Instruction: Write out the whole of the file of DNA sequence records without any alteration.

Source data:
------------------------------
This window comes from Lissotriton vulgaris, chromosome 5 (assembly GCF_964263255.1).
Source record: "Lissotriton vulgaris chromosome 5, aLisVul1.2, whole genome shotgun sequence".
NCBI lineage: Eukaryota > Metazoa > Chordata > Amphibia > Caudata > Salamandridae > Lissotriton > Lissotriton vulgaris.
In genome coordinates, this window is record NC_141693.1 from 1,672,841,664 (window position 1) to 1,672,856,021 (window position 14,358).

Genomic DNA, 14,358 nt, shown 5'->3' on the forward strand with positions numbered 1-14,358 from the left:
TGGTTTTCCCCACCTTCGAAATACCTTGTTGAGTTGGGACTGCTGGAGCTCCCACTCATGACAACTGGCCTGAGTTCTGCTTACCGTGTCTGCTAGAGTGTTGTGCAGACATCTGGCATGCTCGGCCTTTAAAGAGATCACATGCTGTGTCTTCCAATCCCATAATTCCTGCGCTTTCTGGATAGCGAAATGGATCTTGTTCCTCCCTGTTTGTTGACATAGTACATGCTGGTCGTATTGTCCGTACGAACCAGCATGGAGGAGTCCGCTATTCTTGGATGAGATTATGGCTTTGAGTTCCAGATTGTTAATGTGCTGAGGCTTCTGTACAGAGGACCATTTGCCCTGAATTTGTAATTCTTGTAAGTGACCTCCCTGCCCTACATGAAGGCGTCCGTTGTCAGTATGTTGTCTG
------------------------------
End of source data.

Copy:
This window comes from Lissotriton vulgaris, chromosome 5 (assembly GCF_964263255.1).
Source record: "Lissotriton vulgaris chromosome 5, aLisVul1.2, whole genome shotgun sequence".
NCBI lineage: Eukaryota > Metazoa > Chordata > Amphibia > Caudata > Salamandridae > Lissotriton > Lissotriton vulgaris.
In genome coordinates, this window is record NC_141693.1 from 1,672,841,664 (window position 1) to 1,672,856,021 (window position 14,358).

Genomic DNA, 14,358 nt, shown 5'->3' on the forward strand with positions numbered 1-14,358 from the left:
TGGTTTTCCCCACCTTCGAAATACCTTGTTGAGTTGGGACTGCTGGAGCTCCCACTCATGACAACTGGCCTGAGTTCTGCTTACCGTGTCTGCTAGAGTGTTGTGCAGACATCTGGCATGCTCGGCCTTTAAAGAGATCACATGCTGTGTCTTCCAATCCCATAATTCCTGCGCTTTCTGGATAGCGAAATGGATCTTGTTCCTCCCTGTTTGTTGACATAGTACATGCTGGTCGTATTGTCCGTACGAACCAGCATGGAGGAGTCCGCTATTCTTGGATGAGATTATGGCTTTGAGTTCCAGATTGTTAATGTGCTGAGGCTTCTGTACAGAGGACCATTTGCCCTGAATTTGTAATTCTTGTAAGTGACCTCCCTGCCCTACATGAAGGCGTCCGTTGTCAGTATGTTGTCTG